BENGALURU: Using fruit flies as models, researchers have unravelled specific signalling pathways in blood cells that help understand wound healing better.
In a new study, they show hydrogen peroxide produced from a wound activates specific signalling pathways in fruit flies’ blood cells, also called hemocytes. The study was carried out by Sveta Chakrabarti, an India Alliance DBT/Wellcome Trust fellow and Sandhya Visweswariah, professor, department of molecular reproduction, development and genetics at IISc.
“Our cells sense invading microbes using specific signatures found in them called microbe-associated molecular patterns. Recognising these signatures activates signalling cascades that trigger specific immune responses. Our body can also detect signatures associated with tissue damage and wounds from its own cells. These signals are called damage-associated molecular patterns,” the researchers said.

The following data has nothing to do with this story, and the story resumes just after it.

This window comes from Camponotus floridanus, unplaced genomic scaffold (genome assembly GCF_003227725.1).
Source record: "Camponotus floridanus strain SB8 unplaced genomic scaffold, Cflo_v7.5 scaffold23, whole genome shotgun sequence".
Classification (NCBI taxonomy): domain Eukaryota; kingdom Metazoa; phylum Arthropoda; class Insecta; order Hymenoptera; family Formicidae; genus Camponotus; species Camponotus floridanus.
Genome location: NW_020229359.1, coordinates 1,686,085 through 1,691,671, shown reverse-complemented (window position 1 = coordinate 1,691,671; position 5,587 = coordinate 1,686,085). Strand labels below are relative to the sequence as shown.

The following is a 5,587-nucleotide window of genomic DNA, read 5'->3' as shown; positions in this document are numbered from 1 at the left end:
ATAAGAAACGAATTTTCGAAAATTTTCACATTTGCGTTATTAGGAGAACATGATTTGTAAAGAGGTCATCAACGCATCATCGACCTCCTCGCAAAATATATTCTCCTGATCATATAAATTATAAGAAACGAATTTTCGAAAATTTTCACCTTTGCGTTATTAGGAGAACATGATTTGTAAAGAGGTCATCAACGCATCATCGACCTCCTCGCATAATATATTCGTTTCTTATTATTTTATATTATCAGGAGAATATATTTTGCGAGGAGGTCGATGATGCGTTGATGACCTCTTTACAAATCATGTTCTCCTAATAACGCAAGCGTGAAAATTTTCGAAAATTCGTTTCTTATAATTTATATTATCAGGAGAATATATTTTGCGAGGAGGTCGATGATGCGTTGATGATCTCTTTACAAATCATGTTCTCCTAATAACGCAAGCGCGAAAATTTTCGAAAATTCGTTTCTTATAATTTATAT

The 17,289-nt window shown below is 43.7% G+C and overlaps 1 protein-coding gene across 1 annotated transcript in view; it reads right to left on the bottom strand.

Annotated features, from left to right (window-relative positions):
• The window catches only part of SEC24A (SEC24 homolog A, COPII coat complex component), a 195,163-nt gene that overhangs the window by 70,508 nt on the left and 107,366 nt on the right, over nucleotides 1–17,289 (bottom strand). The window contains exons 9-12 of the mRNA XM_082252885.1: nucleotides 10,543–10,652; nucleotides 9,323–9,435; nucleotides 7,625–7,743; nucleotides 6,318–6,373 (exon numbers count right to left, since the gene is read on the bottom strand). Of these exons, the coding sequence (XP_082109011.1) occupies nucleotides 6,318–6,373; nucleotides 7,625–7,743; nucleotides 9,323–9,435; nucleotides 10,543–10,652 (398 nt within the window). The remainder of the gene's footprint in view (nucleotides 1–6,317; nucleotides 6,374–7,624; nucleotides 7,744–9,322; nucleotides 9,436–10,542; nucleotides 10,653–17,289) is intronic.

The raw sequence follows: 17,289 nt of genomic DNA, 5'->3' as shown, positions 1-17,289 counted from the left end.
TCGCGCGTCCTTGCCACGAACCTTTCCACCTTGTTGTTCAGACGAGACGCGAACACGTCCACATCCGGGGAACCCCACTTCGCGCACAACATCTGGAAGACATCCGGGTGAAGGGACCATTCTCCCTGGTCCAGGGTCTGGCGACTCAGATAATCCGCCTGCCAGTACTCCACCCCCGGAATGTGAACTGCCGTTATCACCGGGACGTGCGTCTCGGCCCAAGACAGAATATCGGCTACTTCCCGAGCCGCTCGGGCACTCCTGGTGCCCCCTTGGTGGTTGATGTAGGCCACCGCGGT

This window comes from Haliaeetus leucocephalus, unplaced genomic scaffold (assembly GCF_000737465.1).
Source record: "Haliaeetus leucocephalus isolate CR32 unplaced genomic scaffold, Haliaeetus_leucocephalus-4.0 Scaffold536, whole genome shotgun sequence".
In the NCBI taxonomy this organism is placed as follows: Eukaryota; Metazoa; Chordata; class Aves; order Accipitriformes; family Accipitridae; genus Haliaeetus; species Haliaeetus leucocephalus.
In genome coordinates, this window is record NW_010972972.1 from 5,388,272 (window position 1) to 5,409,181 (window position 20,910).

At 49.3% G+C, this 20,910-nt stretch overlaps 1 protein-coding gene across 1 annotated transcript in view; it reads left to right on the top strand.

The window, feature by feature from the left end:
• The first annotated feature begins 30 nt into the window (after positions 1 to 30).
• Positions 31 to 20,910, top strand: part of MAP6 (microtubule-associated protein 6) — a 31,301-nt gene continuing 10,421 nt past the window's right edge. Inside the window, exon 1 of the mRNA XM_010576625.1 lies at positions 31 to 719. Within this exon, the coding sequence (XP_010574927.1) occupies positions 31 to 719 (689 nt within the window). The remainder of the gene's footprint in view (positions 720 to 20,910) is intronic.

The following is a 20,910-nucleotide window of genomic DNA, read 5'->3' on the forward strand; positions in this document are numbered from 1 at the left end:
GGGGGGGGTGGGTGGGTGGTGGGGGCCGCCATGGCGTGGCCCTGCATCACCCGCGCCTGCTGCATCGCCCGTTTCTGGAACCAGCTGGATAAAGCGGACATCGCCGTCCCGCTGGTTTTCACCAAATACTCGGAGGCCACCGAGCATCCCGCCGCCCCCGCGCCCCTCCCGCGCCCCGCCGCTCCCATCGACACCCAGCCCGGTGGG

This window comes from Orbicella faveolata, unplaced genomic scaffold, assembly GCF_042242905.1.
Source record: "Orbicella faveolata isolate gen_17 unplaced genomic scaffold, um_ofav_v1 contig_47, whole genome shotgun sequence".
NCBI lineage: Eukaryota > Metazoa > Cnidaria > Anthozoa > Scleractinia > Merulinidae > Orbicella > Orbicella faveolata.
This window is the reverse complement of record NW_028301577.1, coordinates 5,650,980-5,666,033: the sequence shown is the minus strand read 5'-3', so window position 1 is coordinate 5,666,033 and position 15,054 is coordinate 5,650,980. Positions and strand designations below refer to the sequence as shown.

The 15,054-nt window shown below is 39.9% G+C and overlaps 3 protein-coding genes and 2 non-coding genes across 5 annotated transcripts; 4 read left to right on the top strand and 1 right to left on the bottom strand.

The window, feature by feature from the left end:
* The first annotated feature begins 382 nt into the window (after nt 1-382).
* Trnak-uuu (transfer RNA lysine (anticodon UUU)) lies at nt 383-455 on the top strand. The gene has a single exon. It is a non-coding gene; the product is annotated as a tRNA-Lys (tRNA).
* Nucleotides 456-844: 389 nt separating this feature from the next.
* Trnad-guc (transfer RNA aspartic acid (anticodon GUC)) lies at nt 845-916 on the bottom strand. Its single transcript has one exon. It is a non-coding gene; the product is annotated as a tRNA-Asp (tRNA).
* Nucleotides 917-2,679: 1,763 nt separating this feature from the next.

Hydrogen peroxide, they say, acts as a DAMP signal to help hemocytes home in on the site of damage and activate wound-healing pathways. Hemocytes help produce more hydrogen peroxide near the wound using an enzyme called DUOX. The researchers found that a water channel called aquaporin helps increase intracellular hydrogen peroxide in blood cells following an injury, which is critical for their activation.
“Another immune pathway called toll pathway was found to be activated upon injury, which protects the flies from subsequent infection by bacteria. This points to a role that the injury has in training the immune response to fight a future potential pathogen,” they added.
The study shows a change in the transcriptome of hemocytes at site of tissue injury, with pronounced activation of the toll signalling pathway. “We find induction of cytokine upd-3 and toll receptor activation occur in response to injury alone, in absence of a pathogen,” the paper reads.